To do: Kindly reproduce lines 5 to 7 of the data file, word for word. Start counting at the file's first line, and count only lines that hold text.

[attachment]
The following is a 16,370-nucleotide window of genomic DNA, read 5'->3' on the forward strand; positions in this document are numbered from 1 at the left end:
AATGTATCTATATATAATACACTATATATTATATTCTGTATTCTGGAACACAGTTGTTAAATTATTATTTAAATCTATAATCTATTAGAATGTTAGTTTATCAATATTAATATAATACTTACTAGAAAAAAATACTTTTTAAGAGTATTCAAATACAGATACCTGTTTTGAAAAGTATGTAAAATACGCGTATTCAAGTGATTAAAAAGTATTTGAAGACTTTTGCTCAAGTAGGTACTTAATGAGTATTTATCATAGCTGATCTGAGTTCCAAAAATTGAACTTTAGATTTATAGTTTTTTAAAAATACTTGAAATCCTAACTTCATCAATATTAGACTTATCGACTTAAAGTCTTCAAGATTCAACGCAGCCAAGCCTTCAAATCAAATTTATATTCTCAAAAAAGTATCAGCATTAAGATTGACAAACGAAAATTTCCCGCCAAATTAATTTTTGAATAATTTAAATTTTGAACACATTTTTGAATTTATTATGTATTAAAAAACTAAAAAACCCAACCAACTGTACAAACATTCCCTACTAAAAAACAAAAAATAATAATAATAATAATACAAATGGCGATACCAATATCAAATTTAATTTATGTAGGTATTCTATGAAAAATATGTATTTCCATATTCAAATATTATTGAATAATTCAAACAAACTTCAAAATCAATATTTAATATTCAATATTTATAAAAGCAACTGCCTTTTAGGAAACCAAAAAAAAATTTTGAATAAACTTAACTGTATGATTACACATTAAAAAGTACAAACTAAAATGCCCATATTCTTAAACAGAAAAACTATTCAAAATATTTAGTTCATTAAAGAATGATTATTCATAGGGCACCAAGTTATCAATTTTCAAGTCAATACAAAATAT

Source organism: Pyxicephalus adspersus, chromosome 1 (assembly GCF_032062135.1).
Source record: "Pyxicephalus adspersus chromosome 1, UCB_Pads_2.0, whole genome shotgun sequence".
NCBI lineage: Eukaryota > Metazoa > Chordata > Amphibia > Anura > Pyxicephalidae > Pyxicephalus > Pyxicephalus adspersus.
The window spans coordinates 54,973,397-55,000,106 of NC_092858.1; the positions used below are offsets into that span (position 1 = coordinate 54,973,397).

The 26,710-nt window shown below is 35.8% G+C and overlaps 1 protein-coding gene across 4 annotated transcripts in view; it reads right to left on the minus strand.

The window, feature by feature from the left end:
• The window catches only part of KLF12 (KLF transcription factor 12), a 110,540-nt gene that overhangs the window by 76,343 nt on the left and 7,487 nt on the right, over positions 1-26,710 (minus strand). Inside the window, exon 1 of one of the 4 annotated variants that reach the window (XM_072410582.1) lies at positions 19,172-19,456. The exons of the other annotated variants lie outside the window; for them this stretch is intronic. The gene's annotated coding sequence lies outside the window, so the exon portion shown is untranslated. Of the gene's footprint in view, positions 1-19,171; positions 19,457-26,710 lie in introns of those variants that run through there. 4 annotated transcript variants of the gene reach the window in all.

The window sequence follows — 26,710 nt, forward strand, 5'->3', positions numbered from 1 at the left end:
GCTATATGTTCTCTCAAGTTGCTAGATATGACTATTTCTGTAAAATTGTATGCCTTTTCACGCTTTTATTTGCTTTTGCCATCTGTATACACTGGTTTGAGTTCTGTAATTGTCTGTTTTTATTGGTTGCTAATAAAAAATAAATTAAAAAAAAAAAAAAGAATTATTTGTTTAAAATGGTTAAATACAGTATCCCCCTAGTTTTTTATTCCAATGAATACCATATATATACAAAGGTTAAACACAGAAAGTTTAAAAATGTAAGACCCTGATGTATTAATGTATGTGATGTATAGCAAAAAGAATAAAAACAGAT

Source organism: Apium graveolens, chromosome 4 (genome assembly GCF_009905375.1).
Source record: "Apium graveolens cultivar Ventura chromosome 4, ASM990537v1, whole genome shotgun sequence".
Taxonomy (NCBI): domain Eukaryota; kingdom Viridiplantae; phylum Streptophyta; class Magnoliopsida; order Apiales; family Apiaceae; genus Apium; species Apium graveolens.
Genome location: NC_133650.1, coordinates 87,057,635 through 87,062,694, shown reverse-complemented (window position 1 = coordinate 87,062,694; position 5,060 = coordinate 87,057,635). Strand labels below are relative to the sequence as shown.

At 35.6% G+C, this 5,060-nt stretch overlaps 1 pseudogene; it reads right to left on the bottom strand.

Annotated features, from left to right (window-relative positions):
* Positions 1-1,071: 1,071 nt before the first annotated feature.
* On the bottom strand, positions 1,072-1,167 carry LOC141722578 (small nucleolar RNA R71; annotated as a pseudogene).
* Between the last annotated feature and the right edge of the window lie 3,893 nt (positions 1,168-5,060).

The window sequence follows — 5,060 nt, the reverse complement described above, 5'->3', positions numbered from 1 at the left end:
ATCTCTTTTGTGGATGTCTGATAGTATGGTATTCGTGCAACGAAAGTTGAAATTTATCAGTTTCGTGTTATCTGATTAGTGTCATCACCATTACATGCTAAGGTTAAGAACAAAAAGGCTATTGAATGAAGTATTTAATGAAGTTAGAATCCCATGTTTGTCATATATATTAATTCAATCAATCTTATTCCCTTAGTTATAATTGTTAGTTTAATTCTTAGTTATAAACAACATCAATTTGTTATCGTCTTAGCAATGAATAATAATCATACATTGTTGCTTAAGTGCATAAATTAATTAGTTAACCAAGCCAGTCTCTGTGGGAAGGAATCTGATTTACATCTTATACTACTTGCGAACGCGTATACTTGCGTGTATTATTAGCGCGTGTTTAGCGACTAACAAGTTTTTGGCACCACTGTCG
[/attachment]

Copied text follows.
NCBI lineage: Eukaryota > Metazoa > Chordata > Amphibia > Anura > Pyxicephalidae > Pyxicephalus > Pyxicephalus adspersus.
The window spans coordinates 54,973,397-55,000,106 of NC_092858.1; the positions used below are offsets into that span (position 1 = coordinate 54,973,397).

The 26,710-nt window shown below is 35.8% G+C and overlaps 1 protein-coding gene across 4 annotated transcripts in view; it reads right to left on the minus strand.